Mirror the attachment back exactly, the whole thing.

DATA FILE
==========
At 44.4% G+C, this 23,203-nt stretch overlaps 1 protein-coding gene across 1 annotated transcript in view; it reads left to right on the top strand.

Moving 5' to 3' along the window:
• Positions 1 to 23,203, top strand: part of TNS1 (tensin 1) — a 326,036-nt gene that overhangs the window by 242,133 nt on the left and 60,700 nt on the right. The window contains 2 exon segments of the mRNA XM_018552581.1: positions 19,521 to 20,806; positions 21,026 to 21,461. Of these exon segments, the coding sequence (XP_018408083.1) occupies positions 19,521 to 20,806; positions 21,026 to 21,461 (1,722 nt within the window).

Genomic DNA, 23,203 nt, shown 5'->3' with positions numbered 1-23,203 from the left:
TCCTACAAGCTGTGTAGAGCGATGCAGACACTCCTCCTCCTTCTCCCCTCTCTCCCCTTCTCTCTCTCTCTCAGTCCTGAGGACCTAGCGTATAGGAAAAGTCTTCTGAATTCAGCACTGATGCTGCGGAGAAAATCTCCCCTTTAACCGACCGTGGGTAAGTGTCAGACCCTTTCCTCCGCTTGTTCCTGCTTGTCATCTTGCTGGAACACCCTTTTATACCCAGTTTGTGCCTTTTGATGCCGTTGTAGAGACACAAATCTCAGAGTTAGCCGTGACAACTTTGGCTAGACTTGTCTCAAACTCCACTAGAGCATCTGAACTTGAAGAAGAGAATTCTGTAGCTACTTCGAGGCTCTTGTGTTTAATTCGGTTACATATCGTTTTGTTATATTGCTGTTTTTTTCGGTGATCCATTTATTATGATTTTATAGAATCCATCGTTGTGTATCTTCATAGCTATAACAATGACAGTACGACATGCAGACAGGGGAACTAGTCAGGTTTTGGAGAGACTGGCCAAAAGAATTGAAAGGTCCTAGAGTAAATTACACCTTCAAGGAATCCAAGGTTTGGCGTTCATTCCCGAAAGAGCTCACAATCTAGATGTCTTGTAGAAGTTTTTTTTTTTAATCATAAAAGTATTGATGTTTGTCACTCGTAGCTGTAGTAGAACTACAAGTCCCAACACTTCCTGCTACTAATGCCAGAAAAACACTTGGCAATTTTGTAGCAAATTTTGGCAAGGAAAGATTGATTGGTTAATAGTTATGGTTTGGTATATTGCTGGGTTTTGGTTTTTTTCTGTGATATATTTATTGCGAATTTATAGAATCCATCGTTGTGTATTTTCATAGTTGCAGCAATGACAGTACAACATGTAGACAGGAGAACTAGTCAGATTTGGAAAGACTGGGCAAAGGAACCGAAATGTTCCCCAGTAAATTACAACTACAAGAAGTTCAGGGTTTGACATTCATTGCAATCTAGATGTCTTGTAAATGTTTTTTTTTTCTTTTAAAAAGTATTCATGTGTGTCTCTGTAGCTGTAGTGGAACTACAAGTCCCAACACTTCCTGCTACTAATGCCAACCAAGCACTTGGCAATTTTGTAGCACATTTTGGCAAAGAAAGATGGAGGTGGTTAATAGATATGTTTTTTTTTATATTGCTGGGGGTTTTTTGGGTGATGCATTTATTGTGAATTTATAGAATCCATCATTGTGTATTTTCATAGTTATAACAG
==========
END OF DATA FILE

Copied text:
At 44.4% G+C, this 23,203-nt stretch overlaps 1 protein-coding gene across 1 annotated transcript in view; it reads left to right on the top strand.

Moving 5' to 3' along the window:
• Positions 1 to 23,203, top strand: part of TNS1 (tensin 1) — a 326,036-nt gene that overhangs the window by 242,133 nt on the left and 60,700 nt on the right. The window contains 2 exon segments of the mRNA XM_018552581.1: positions 19,521 to 20,806; positions 21,026 to 21,461. Of these exon segments, the coding sequence (XP_018408083.1) occupies positions 19,521 to 20,806; positions 21,026 to 21,461 (1,722 nt within the window).

Genomic DNA, 23,203 nt, shown 5'->3' with positions numbered 1-23,203 from the left:
TCCTACAAGCTGTGTAGAGCGATGCAGACACTCCTCCTCCTTCTCCCCTCTCTCCCCTTCTCTCTCTCTCTCAGTCCTGAGGACCTAGCGTATAGGAAAAGTCTTCTGAATTCAGCACTGATGCTGCGGAGAAAATCTCCCCTTTAACCGACCGTGGGTAAGTGTCAGACCCTTTCCTCCGCTTGTTCCTGCTTGTCATCTTGCTGGAACACCCTTTTATACCCAGTTTGTGCCTTTTGATGCCGTTGTAGAGACACAAATCTCAGAGTTAGCCGTGACAACTTTGGCTAGACTTGTCTCAAACTCCACTAGAGCATCTGAACTTGAAGAAGAGAATTCTGTAGCTACTTCGAGGCTCTTGTGTTTAATTCGGTTACATATCGTTTTGTTATATTGCTGTTTTTTTCGGTGATCCATTTATTATGATTTTATAGAATCCATCGTTGTGTATCTTCATAGCTATAACAATGACAGTACGACATGCAGACAGGGGAACTAGTCAGGTTTTGGAGAGACTGGCCAAAAGAATTGAAAGGTCCTAGAGTAAATTACACCTTCAAGGAATCCAAGGTTTGGCGTTCATTCCCGAAAGAGCTCACAATCTAGATGTCTTGTAGAAGTTTTTTTTTTTAATCATAAAAGTATTGATGTTTGTCACTCGTAGCTGTAGTAGAACTACAAGTCCCAACACTTCCTGCTACTAATGCCAGAAAAACACTTGGCAATTTTGTAGCAAATTTTGGCAAGGAAAGATTGATTGGTTAATAGTTATGGTTTGGTATATTGCTGGGTTTTGGTTTTTTTCTGTGATATATTTATTGCGAATTTATAGAATCCATCGTTGTGTATTTTCATAGTTGCAGCAATGACAGTACAACATGTAGACAGGAGAACTAGTCAGATTTGGAAAGACTGGGCAAAGGAACCGAAATGTTCCCCAGTAAATTACAACTACAAGAAGTTCAGGGTTTGACATTCATTGCAATCTAGATGTCTTGTAAATGTTTTTTTTTTCTTTTAAAAAGTATTCATGTGTGTCTCTGTAGCTGTAGTGGAACTACAAGTCCCAACACTTCCTGCTACTAATGCCAACCAAGCACTTGGCAATTTTGTAGCACATTTTGGCAAAGAAAGATGGAGGTGGTTAATAGATATGTTTTTTTTTATATTGCTGGGGGTTTTTTGGGTGATGCATTTATTGTGAATTTATAGAATCCATCATTGTGTATTTTCATAGTTATAACAG